Understanding climate impacts
ICSC works with scientists and local academic institutions to surface the creeping impacts of climate change in the country, more formally known as slow onset events (SOEs), associated with the adverse impacts of climate change. These impacts include sea level rise, increasing temperatures, ocean acidification, salinization, and land and forest degradation.
In 2015, the organization launched the report “Slow Onset Climate Change Impacts: What it is, Why should we care, and What we can do about it” with the Congressional Policy Budget and Research Department (CPBRD) of the of the House of Representatives of the Philippines. The report highlighted that SOEs might not currently be as evident as rapid onset events, such as super typhoons and other extreme weather events, but can be just as deadly. The report also called for more research on SOEs and discussions among not just scientists and academics but also policymakers and even the wider public.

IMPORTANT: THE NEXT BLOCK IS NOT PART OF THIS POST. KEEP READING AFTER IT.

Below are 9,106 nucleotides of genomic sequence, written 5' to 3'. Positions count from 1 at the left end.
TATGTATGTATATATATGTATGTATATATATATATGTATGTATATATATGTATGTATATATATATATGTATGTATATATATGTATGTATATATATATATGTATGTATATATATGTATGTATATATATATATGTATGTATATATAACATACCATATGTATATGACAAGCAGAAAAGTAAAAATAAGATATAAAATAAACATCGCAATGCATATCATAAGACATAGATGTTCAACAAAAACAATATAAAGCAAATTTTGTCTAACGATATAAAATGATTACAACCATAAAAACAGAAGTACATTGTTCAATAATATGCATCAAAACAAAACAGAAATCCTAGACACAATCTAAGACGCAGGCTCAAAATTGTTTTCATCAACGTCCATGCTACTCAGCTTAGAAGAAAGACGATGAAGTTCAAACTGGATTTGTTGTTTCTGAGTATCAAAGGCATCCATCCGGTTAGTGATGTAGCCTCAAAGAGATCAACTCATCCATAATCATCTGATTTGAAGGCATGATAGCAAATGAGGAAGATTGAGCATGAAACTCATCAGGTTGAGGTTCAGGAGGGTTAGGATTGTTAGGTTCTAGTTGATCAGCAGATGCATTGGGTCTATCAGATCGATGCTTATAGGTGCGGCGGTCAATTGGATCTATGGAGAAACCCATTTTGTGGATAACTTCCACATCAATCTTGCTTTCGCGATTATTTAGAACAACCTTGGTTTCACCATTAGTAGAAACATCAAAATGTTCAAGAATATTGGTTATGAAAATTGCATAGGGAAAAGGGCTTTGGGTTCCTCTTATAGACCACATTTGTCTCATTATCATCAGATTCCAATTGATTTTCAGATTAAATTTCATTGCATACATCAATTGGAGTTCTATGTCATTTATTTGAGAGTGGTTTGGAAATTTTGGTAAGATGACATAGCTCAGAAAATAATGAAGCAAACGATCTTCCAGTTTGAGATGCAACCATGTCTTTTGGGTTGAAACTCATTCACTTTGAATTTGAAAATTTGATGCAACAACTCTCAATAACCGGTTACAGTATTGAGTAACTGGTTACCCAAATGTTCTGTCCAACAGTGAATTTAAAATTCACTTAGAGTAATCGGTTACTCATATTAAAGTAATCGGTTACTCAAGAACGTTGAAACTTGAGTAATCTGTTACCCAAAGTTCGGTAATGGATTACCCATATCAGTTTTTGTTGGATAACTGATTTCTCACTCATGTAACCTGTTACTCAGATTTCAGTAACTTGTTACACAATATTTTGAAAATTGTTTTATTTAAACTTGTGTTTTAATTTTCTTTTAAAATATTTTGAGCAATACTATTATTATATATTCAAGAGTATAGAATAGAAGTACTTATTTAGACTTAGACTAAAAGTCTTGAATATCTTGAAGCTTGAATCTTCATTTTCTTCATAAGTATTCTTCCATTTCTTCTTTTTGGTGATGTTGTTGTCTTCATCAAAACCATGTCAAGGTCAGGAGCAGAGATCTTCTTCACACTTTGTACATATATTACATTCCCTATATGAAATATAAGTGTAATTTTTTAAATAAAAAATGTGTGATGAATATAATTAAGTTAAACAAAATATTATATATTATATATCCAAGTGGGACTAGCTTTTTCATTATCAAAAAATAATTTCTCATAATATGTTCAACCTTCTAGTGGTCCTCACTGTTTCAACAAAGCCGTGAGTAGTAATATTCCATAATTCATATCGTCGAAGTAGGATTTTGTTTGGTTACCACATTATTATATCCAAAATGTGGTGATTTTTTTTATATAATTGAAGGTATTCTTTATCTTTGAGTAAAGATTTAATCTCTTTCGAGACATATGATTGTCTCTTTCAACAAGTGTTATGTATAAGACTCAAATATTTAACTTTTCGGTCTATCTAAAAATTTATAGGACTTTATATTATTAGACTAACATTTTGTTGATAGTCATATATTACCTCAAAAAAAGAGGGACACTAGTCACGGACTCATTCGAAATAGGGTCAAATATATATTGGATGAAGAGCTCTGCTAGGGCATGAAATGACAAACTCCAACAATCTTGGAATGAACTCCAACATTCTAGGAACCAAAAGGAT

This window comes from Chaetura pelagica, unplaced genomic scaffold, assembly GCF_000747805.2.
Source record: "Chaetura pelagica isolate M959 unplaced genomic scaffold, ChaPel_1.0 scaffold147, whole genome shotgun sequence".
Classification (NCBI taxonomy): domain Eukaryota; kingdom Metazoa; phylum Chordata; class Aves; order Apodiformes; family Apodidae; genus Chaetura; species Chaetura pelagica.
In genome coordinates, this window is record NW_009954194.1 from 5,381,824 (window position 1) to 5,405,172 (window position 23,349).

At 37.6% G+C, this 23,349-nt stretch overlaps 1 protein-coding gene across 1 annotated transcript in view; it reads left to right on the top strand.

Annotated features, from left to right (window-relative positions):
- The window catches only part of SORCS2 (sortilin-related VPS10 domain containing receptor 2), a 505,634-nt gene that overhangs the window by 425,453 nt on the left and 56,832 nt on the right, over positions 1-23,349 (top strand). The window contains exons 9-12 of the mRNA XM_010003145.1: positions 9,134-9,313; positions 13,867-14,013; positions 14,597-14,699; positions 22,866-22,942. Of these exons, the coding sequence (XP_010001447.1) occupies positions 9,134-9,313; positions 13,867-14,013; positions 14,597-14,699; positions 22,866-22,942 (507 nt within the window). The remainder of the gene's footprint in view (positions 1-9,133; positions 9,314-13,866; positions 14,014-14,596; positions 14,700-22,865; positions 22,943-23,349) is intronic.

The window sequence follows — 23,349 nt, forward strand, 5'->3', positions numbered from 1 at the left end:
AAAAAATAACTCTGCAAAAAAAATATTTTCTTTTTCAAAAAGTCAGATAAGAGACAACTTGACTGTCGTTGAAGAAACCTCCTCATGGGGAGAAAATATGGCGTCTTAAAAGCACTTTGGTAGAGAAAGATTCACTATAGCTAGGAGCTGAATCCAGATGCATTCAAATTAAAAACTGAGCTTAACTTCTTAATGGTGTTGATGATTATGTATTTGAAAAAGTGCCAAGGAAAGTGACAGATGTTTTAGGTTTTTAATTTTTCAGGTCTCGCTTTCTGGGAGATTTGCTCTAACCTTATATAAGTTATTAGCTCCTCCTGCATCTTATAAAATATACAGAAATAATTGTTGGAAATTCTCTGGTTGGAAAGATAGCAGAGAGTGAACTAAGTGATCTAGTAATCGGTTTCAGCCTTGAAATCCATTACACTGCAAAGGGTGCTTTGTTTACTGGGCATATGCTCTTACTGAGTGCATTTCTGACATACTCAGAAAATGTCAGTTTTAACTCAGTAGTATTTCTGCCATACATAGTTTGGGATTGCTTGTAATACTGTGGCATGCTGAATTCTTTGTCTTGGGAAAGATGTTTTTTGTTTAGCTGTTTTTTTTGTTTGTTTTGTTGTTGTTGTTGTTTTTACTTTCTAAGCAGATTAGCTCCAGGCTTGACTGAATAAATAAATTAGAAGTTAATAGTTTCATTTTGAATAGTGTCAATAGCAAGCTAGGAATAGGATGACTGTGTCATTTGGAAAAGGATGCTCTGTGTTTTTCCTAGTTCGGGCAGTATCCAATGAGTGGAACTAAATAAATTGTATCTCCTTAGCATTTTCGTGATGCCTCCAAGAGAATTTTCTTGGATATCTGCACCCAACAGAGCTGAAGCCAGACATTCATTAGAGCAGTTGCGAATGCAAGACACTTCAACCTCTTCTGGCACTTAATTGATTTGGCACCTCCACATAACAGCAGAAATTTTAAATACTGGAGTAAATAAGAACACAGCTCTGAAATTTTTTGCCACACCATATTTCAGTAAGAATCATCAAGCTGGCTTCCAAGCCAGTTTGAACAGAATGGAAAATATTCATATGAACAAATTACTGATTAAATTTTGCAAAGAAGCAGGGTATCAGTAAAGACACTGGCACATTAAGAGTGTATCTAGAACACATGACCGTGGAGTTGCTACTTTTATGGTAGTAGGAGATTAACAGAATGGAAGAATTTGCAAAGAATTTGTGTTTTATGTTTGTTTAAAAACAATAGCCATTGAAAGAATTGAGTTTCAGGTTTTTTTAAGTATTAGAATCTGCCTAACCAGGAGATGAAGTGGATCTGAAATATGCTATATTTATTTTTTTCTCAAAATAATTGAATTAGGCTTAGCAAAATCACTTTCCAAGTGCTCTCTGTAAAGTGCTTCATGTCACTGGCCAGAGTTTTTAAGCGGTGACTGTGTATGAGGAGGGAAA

ICSC continued its SOE research work by partnering with researchers from Benguet State University (BSU), Visayas State University (VSU), and University of Southeastern Philippines (USEP) to undertake desk reviews of local SOE studies in Benguet province, within the Cordillera Administrative Region, the Eastern Visayas Region (Region VIII), and Davao Region (Region XI), respectively. As a result, a briefer was released showing how findings from local science-based studies can further show the magnitude of the consequences of SOEs, as well as the need to implement more innovative adaptation measures to reduce these impacts. The report was formally launched at a forum ICSC co-organized with the German Development Institute and the Alexander von Humboldt Foundation last November 2017 on the sidelines of the UN climate conference in Bonn, Germany. The organization is currently expanding its SOE research work.
ICSC is at the forefront of promoting real competition in the power sector, sustainable energy, and low carbon resilient development.